Game of Thrones: Superlative storytelling

The challenge: Realistic imagery for film and TV

Animated sequences are now an established feature of the film industry. CGI and VFX effects are bringing storytelling closer and closer to perfection. Only an expert will generally appreciate the level of technological complexity involved in the creation of this realistic imagery. The viewer is often unable to distinguish between what was actually filmed and what has been generated digitally. And this is where the expertise of Mackevision comes into play: creating on-screen imagery that is indistinguishable from reality. One of the flagship projects of the VFX department is its work on the epic series Game of Thrones. Starting with Season 4 of the successful HBO production from the US, the team has since been responsible for the creation of many award-winning digital VFX effects.

Solution and realization: Technological advances are constantly raising the bar

Game of Thrones benefits from Mackevision’s particular specialty – digital environments. For example, many of the fortresses were created digitally on a computer and then merged with the scenes actually filmed. The VFX experts also create everything from fleets of digital ships, including complex water simulation, to battles between massed virtual armies created on a computer. The mass combat scenes in Season 7 were particularly demanding and represent a highlight of Mackevision’s work on the series.

Probably one of the most famous scenes created by Mackevision is the establisher shot with the “Colossus of Braavos” featured in Season 4, which earned Mackevision the VES Award. The team painstakingly built a model of the Colossus, added patina to the material and experimented with the effects of reflected light.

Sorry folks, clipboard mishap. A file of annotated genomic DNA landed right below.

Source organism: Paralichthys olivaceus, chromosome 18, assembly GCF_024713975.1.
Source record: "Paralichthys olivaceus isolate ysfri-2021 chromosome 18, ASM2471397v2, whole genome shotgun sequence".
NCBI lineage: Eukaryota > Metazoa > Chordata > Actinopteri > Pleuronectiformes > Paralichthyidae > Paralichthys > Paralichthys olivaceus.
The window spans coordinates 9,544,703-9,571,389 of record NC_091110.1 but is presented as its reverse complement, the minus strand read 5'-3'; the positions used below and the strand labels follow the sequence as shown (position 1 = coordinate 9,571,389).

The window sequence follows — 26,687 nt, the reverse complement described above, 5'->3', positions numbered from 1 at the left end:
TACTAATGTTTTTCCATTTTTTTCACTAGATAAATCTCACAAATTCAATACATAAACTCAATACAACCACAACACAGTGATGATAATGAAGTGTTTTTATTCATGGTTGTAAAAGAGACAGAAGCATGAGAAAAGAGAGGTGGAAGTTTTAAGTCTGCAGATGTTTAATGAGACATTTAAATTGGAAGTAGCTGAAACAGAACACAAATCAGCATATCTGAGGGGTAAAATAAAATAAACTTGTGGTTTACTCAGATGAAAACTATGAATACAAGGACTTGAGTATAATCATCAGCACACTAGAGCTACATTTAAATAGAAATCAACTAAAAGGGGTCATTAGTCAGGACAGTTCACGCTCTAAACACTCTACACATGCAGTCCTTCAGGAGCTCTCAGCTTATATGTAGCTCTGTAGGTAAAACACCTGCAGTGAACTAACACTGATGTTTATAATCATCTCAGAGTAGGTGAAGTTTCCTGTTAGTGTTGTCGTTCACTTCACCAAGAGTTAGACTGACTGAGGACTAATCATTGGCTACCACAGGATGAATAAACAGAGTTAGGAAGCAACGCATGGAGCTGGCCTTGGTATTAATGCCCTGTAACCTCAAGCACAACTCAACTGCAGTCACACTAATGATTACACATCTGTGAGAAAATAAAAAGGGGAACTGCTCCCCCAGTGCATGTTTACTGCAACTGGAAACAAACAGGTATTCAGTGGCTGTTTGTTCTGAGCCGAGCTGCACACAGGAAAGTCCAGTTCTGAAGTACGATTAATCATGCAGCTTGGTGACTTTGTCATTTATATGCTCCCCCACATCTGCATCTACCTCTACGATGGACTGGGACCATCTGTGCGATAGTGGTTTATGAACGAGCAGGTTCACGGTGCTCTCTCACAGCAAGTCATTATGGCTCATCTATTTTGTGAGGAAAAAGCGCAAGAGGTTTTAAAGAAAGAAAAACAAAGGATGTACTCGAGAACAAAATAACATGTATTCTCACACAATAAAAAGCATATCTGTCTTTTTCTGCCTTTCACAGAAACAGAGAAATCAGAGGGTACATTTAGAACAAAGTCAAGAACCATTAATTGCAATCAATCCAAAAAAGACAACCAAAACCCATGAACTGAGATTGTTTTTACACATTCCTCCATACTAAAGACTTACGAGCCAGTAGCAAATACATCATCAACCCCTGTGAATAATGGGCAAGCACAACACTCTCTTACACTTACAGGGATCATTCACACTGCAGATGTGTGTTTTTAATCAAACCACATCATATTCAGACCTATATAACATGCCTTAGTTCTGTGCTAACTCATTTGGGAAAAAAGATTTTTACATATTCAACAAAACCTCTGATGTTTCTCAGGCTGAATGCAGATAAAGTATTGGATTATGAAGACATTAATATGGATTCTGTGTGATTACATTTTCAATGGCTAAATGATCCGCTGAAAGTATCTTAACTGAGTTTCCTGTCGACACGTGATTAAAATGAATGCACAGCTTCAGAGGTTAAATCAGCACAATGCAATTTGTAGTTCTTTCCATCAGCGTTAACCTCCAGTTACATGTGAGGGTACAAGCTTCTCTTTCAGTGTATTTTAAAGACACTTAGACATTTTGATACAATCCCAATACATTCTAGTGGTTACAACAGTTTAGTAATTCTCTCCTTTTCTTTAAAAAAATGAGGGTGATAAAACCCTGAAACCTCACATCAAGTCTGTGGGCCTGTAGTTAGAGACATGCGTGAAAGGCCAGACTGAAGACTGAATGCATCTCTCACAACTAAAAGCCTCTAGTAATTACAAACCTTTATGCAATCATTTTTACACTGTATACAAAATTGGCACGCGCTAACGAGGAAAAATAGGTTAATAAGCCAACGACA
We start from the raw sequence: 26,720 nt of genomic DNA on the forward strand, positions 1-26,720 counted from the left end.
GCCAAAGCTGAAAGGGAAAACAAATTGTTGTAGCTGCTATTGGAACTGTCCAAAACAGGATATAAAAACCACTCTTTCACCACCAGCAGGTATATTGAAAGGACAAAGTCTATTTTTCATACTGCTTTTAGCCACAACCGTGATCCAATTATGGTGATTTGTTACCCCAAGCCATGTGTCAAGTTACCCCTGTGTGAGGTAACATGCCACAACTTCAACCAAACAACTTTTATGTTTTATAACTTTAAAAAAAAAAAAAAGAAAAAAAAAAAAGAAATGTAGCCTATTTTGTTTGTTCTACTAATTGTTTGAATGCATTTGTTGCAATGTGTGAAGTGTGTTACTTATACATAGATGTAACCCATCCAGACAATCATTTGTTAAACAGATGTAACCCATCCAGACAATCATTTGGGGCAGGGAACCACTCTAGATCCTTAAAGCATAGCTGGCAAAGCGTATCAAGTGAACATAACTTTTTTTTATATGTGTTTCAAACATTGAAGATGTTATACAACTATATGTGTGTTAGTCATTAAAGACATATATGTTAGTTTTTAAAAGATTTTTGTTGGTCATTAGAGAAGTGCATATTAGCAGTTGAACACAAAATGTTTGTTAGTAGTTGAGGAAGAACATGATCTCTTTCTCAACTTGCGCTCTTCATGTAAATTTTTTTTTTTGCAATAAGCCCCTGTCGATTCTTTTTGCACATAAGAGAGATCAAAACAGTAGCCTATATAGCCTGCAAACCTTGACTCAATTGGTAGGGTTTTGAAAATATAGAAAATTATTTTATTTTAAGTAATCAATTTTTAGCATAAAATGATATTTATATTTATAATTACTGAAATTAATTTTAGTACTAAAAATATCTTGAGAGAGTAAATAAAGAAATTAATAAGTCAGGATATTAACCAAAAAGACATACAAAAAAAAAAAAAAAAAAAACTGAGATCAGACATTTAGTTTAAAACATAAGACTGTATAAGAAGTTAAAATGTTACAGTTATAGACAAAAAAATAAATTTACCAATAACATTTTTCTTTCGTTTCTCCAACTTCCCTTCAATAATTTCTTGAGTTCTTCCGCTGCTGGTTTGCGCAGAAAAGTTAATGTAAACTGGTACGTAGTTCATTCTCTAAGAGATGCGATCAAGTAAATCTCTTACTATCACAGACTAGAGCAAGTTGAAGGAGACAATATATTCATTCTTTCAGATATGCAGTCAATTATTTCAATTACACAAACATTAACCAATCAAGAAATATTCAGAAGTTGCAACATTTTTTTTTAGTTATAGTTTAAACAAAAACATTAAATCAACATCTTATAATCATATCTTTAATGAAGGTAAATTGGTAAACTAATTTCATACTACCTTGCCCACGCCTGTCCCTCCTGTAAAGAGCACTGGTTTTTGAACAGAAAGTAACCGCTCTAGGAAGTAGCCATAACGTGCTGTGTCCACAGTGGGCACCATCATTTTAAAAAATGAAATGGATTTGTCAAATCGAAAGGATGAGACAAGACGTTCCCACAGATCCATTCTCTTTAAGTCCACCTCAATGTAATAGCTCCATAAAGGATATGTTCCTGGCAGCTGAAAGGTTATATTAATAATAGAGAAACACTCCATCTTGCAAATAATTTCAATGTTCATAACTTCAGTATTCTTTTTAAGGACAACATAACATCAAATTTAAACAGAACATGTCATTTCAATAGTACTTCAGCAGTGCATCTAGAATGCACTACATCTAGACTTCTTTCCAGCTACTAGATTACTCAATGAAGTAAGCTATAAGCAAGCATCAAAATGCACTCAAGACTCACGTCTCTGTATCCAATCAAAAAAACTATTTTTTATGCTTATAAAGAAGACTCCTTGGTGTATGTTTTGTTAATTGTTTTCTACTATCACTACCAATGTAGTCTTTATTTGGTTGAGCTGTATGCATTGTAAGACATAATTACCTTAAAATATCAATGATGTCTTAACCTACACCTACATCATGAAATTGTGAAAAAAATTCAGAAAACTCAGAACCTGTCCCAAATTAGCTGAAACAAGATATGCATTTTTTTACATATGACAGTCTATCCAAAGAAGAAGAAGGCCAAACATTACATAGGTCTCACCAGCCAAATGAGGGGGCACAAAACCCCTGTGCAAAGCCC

Game of Thrones VFX breakdowns

Visual Effects by Mackevision

The artists model hard-surface objects like this, including ships and buildings, directly in the 3ds Max animation program from Autodesk. For complex or organic models they use ZBrush software from Pixologic. The render engine of choice is Chaosgroup’s V-Ray. During compositing, everything is merged with the filmed backgrounds using Nuke software from The Foundry, and then color-corrected.  Textures and matte paintings are created in Photoshop.

The team is not always present on location when shooting takes place, so the Art Department at HBO initially provides sketches of the required scenes and gives frame-by-frame stage directions. As a rule, the VFX team first looks for references and creates preliminary sketches. To ensure that computer-generated towns and cities look authentic on film, the artists visit real-life castles such as Burg Hohenzollern in southwest Germany. They always try to find an object that exists in the real world to make it easier for viewers to relate to their creations.

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